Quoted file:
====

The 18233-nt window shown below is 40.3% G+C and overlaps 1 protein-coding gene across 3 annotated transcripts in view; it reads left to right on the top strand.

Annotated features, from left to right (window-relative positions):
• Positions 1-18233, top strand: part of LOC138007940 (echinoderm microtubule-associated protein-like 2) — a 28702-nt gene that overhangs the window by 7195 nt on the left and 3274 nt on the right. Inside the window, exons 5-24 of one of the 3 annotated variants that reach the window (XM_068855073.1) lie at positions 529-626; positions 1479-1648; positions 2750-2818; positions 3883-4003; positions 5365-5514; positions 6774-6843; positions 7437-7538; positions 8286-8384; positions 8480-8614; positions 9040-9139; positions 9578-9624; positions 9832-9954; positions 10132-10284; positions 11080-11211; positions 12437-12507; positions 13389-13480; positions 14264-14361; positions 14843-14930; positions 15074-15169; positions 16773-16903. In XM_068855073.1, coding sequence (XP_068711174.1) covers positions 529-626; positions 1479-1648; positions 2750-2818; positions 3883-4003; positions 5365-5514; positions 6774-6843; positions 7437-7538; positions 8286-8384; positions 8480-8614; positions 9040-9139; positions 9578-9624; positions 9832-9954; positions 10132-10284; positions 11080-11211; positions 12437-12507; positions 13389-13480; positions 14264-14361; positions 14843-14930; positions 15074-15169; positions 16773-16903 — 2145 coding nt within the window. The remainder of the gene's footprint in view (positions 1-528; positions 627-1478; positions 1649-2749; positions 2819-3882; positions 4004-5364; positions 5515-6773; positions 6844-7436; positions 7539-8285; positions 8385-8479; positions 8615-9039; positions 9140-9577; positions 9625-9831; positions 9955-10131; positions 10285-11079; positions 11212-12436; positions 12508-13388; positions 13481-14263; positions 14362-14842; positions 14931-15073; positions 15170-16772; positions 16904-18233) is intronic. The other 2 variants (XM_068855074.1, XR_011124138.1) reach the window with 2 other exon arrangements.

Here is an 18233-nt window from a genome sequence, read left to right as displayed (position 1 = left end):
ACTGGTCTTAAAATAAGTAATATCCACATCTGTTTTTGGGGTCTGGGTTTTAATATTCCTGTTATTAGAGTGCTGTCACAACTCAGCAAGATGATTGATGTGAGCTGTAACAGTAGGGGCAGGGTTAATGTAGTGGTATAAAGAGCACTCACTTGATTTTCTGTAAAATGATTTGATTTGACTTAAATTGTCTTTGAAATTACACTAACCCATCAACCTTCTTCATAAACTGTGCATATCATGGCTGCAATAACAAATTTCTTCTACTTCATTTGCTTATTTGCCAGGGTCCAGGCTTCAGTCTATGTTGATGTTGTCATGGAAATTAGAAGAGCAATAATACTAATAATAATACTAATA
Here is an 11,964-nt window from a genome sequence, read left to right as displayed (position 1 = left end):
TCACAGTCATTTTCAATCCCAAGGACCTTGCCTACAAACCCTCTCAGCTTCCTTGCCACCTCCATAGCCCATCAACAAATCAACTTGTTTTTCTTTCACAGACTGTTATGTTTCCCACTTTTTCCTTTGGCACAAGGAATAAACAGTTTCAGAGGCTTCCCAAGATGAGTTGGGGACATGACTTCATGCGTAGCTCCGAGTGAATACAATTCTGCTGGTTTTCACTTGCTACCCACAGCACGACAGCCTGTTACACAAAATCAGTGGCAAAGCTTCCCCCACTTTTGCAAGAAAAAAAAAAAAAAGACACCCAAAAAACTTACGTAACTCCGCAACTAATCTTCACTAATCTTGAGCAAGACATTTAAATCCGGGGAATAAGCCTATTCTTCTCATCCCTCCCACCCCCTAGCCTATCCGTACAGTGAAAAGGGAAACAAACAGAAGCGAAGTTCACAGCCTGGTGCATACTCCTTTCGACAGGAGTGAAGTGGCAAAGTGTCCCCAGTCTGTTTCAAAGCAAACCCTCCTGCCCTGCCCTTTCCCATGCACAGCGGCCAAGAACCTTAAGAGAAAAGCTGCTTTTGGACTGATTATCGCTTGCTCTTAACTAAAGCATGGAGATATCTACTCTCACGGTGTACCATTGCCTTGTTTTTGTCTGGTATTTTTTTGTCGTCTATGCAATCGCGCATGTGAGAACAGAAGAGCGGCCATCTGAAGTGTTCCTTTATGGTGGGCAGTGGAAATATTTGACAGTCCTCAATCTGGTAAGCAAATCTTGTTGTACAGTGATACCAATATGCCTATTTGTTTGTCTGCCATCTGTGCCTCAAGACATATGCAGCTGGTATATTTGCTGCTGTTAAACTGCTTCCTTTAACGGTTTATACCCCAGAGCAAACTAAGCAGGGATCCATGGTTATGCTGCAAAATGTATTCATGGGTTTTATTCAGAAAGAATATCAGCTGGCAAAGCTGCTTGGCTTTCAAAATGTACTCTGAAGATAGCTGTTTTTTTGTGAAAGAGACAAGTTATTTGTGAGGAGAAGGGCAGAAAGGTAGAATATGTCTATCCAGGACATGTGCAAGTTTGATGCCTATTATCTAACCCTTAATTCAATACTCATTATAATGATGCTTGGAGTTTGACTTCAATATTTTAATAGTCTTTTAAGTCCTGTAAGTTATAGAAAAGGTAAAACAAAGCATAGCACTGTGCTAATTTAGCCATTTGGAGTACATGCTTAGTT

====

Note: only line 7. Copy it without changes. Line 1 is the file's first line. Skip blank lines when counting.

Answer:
TCACAGTCATTTTCAATCCCAAGGACCTTGCCTACAAACCCTCTCAGCTTCCTTGCCACCTCCATAGCCCATCAACAAATCAACTTGTTTTTCTTTCACAGACTGTTATGTTTCCCACTTTTTCCTTTGGCACAAGGAATAAACAGTTTCAGAGGCTTCCCAAGATGAGTTGGGGACATGACTTCATGCGTAGCTCCGAGTGAATACAATTCTGCTGGTTTTCACTTGCTACCCACAGCACGACAGCCTGTTACACAAAATCAGTGGCAAAGCTTCCCCCACTTTTGCAAGAAAAAAAAAAAAAAGACACCCAAAAAACTTACGTAACTCCGCAACTAATCTTCACTAATCTTGAGCAAGACATTTAAATCCGGGGAATAAGCCTATTCTTCTCATCCCTCCCACCCCCTAGCCTATCCGTACAGTGAAAAGGGAAACAAACAGAAGCGAAGTTCACAGCCTGGTGCATACTCCTTTCGACAGGAGTGAAGTGGCAAAGTGTCCCCAGTCTGTTTCAAAGCAAACCCTCCTGCCCTGCCCTTTCCCATGCACAGCGGCCAAGAACCTTAAGAGAAAAGCTGCTTTTGGACTGATTATCGCTTGCTCTTAACTAAAGCATGGAGATATCTACTCTCACGGTGTACCATTGCCTTGTTTTTGTCTGGTATTTTTTTGTCGTCTATGCAATCGCGCATGTGAGAACAGAAGAGCGGCCATCTGAAGTGTTCCTTTATGGTGGGCAGTGGAAATATTTGACAGTCCTCAATCTGGTAAGCAAATCTTGTTGTACAGTGATACCAATATGCCTATTTGTTTGTCTGCCATCTGTGCCTCAAGACATATGCAGCTGGTATATTTGCTGCTGTTAAACTGCTTCCTTTAACGGTTTATACCCCAGAGCAAACTAAGCAGGGATCCATGGTTATGCTGCAAAATGTATTCATGGGTTTTATTCAGAAAGAATATCAGCTGGCAAAGCTGCTTGGCTTTCAAAATGTACTCTGAAGATAGCTGTTTTTTTGTGAAAGAGACAAGTTATTTGTGAGGAGAAGGGCAGAAAGGTAGAATATGTCTATCCAGGACATGTGCAAGTTTGATGCCTATTATCTAACCCTTAATTCAATACTCATTATAATGATGCTTGGAGTTTGACTTCAATATTTTAATAGTCTTTTAAGTCCTGTAAGTTATAGAAAAGGTAAAACAAAGCATAGCACTGTGCTAATTTAGCCATTTGGAGTACATGCTTAGTT